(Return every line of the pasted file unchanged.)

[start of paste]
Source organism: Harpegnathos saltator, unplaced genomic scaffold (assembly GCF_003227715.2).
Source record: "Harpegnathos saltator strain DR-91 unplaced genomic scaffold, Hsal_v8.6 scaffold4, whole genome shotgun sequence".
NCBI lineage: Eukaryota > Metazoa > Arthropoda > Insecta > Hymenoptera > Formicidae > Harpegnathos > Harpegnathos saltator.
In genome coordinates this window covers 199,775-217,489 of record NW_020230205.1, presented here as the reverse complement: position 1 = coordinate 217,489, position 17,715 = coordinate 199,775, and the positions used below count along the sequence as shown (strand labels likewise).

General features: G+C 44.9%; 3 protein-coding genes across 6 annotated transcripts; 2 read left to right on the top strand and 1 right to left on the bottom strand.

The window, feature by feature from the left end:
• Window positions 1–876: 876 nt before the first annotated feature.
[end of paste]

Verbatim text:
Source organism: Harpegnathos saltator, unplaced genomic scaffold (assembly GCF_003227715.2).
Source record: "Harpegnathos saltator strain DR-91 unplaced genomic scaffold, Hsal_v8.6 scaffold4, whole genome shotgun sequence".
NCBI lineage: Eukaryota > Metazoa > Arthropoda > Insecta > Hymenoptera > Formicidae > Harpegnathos > Harpegnathos saltator.
In genome coordinates this window covers 199,775-217,489 of record NW_020230205.1, presented here as the reverse complement: position 1 = coordinate 217,489, position 17,715 = coordinate 199,775, and the positions used below count along the sequence as shown (strand labels likewise).

General features: G+C 44.9%; 3 protein-coding genes across 6 annotated transcripts; 2 read left to right on the top strand and 1 right to left on the bottom strand.

The window, feature by feature from the left end:
• Window positions 1–876: 876 nt before the first annotated feature.